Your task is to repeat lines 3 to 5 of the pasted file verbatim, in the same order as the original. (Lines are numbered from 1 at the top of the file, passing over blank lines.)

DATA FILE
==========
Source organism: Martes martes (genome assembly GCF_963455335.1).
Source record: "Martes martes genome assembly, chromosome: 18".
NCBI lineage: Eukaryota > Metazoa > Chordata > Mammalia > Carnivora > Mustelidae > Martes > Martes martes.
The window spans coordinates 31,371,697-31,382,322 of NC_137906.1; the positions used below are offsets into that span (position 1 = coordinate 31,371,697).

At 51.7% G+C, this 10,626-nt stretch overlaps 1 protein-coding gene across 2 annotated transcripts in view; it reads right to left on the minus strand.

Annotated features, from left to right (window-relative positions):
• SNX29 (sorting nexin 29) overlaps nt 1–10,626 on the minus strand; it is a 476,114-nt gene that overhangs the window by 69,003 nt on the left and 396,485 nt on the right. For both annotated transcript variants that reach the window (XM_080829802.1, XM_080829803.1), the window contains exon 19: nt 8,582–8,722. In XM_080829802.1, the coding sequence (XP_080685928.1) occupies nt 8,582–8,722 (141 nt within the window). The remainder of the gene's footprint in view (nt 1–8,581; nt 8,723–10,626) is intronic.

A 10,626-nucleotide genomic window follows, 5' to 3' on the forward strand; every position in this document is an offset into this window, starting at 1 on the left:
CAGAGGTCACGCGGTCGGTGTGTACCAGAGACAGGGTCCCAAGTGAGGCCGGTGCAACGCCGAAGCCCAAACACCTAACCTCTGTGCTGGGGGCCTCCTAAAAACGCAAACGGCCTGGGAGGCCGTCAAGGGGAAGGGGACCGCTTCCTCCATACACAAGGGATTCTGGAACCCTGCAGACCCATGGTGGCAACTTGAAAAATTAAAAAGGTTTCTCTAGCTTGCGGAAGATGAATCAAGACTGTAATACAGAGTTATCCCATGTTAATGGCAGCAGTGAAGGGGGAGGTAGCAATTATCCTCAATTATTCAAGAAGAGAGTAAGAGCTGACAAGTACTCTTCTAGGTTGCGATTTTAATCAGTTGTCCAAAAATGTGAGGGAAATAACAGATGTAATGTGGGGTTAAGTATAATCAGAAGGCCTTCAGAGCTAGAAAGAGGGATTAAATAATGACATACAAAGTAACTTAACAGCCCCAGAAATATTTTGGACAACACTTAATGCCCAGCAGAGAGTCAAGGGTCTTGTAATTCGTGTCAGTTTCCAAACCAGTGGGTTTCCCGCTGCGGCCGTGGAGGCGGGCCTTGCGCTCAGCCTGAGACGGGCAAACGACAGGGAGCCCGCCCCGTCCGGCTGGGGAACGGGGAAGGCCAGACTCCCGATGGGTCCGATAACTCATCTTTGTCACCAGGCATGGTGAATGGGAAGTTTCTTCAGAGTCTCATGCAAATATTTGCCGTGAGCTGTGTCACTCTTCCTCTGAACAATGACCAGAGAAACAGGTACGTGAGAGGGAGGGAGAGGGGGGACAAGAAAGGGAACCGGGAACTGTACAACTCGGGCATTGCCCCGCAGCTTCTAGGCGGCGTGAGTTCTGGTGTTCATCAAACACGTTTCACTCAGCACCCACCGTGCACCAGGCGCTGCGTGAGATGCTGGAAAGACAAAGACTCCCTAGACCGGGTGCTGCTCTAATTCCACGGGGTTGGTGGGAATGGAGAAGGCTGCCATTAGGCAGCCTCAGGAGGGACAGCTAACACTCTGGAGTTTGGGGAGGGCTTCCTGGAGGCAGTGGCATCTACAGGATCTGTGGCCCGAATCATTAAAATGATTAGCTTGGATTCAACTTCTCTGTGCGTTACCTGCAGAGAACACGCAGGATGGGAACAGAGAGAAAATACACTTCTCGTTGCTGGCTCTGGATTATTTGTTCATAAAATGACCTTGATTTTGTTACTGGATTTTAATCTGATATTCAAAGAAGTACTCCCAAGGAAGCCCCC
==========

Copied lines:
NCBI lineage: Eukaryota > Metazoa > Chordata > Mammalia > Carnivora > Mustelidae > Martes > Martes martes.
The window spans coordinates 31,371,697-31,382,322 of NC_137906.1; the positions used below are offsets into that span (position 1 = coordinate 31,371,697).

At 51.7% G+C, this 10,626-nt stretch overlaps 1 protein-coding gene across 2 annotated transcripts in view; it reads right to left on the minus strand.